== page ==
April 10, 2011 by staff
Nigeria Newspapers, Nigeria had the votes on Sunday after millions went to the parliamentary elections despite violence and delays, with early indications showing a loosening grip of the ruling party in the legislature.
Deadly bomb blasts cast a shadow over an offer for the most populous country in Africa that the vote be credible after a series of violent and deeply flawed elections, but officials and activists said the elections were a remarkable improvement.
The twice postponed the parliamentary elections were the first of three crucial elections this month, presidential elections this Saturday and ballots for governor and the State Assembly on April 26.
“In general, most people will agree in the election yesterday was better than previous surveys since,” said Chidi Odinkalu of the Open Society Justice Initiative, referring to the year in Nigeria returned to civilian rule.
“This does not mean, however, was not perfect. There’s still room for improvement.”
A great effort has been undertaken to organize credible elections, with the appointment of a respected academic at the head of the electoral commission, who ordered a series of reforms.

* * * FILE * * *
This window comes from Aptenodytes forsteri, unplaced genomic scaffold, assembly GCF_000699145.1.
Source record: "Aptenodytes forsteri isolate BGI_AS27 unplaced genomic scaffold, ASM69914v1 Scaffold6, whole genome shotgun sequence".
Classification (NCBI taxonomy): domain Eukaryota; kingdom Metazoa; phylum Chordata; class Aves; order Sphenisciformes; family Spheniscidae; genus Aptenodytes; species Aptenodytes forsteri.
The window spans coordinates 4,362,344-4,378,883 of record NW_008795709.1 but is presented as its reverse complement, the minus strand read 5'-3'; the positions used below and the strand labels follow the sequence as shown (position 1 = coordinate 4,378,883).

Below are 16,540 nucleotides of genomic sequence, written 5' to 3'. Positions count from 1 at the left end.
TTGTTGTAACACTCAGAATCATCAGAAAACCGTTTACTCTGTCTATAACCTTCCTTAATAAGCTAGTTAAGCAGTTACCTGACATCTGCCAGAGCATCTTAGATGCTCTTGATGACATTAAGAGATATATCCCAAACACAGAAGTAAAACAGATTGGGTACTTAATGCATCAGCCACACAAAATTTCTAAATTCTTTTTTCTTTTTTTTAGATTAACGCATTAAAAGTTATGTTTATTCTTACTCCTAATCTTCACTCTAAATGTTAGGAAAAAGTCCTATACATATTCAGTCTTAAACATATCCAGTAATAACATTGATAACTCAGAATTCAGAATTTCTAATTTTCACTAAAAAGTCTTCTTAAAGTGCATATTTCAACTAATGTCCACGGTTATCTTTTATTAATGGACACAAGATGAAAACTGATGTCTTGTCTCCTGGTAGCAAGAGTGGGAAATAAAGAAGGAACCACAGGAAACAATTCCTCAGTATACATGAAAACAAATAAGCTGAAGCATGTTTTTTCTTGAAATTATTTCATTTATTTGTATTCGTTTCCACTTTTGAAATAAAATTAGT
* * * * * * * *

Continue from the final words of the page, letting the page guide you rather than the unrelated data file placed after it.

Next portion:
The previous voter list full of fake tickets, including Mike Tyson and Nelson Mandela, was ousted and replaced by a new, electronically compiled by taking impressions of each finger of each voter.
More than 73 million people registered to vote.
Safeguards means leaving the day of election fraud and theft of ballot boxes – the main problems in Nigeria – were also in place.
Reports from local media said the first official results showed key losses for the People’s Democratic Party.
The chairman of the House of Representatives, Bankole Dimeji and the daughter of former President Olusegun Obasanjo, a senator, seemed on the verge of losing their seats, several newspapers reported.
There was clear enthusiasm throughout the country to vote despite a bomb attack on an election office on Friday night that killed people and wounding dozens.
Two explosions occurred in the northeastern city of Maiduguri on Saturday – one at a polling place and another at a polling classification. Authorities have not officially confirmed any deaths, but sources said several people had been killed.
There was also sporadic violence in other areas, including the oil-rich Niger Delta, known for voter fraud and intimidation in previous surveys.
“The elections were generally peaceful and without problems, although there were some perceived flaws that the committee will address in subsequent elections,” said electoral commission spokesman Kayode Idowu.
“There were also outbreaks of violence in some areas, but did not negatively affect the overall conduct of the elections.”
He hoped that all votes to be considered by the final on Sunday.
Speaking on Saturday night, the electoral commission chief Attahiru Jega also said that the day seems to have been generally well.
“There are very few cases of theft of ballot boxes – of course, politicians are still living in the past,” he told reporters.
“I still believe that if they steal the ballot boxes and ballot sheets rob and steal a result, it will still be able to declare the results fraudulent.”
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